He was 19 when he started on Saturday Night Live and 23 when he did Beverly Hills Cop. You don’t think of Axel Foley as that young. But it works, because he was so confident. He’s hilarious, but he’s also an amazingly good actor. I have a pitch for him too. He’s a huge Elvis fan, and I have this fantasy of a movie where Eddie plays Elvis on the last day of his life. Elvis dies on the toilet and has a fever dream that he’s Eddie Murphy. I haven’t cracked that one yet.
14. Chantal Akerman (Harvard’s department of Visual and Environmental Studies)
I studied film as an undergrad at Harvard, and she was my thesis adviser. She gave me two pieces of advice, which I haven’t taken yet. She told me girls wouldn’t like me until I stopped dressing like a 14-year-old, and that I should stop being pretentious and just make comedies. I think of Computer Chess as a comedy, but it probably behooves me to go out and make a real one sometime.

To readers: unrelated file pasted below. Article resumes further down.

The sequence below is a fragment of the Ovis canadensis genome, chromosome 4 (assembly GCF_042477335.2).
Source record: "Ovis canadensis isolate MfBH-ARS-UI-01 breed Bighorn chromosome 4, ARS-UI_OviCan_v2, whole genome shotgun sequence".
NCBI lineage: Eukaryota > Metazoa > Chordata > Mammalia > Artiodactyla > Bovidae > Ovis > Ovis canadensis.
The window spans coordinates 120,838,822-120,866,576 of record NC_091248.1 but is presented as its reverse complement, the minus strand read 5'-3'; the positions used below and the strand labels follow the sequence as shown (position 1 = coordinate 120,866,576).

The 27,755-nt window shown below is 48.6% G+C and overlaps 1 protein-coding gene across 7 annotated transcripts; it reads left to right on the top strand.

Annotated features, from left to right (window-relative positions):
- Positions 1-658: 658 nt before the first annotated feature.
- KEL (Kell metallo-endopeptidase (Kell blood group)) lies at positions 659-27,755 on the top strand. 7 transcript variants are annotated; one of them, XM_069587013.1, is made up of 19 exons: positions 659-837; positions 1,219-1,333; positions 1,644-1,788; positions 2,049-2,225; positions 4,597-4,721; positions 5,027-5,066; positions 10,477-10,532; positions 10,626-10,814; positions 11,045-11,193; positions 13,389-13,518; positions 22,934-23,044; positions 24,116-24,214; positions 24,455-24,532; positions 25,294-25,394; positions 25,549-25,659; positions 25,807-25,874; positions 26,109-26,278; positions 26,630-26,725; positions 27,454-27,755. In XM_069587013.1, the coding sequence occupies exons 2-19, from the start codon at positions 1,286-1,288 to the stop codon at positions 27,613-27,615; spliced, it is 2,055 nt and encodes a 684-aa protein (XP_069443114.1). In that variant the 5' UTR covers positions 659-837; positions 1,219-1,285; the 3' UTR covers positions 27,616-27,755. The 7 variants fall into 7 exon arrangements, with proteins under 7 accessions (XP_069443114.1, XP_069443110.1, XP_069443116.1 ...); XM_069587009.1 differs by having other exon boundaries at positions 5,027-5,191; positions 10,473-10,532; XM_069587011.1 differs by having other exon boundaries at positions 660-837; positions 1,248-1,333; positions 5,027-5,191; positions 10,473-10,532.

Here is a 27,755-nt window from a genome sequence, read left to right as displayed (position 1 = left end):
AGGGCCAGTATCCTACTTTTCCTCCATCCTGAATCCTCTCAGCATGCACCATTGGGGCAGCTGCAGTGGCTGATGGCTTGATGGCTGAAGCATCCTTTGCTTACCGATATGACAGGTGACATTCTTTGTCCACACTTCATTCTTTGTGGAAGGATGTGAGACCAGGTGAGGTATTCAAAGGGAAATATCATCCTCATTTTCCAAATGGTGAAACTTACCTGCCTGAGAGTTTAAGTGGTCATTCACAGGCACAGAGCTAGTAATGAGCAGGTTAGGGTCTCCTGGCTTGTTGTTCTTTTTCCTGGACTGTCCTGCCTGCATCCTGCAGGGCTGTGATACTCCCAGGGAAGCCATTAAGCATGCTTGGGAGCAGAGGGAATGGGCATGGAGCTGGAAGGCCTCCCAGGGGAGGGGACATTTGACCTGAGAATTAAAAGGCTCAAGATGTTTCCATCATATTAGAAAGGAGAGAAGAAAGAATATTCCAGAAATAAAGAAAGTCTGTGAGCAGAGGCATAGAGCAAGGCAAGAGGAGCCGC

15. Brian De Palma
De Palma will spend an hour of the movie whipping you into a frenzy, building the house of cards, and then end the movie gleefully knocking it down in a way that infuriates half the audience but is still commercially viable. And Lord knows I love his split screens. And I finally got to do them in Computer Chess, to put a few split screens in the movie. Not with the level of invention or meticulousness that he brings, but it was fun to pretend that I was De Palma for five minutes.
16. Game Theory, Real Nighttime
The lead singer, Scott Miller, died recently, which really shook me. He had this complex relationship with his lack of fame, but somehow the fact that his bands never made it big seemed like part of why they stayed great. They just did great work for twenty-some years. Lolita Nation is probably their most beloved album, but song for song, I’ll take Real Nighttime over it. He was always bursting with ideas as a songwriter, and it feels absolutely effortless on this record.
17. Robert A. Heinlein, To Sail Beyond the Sunset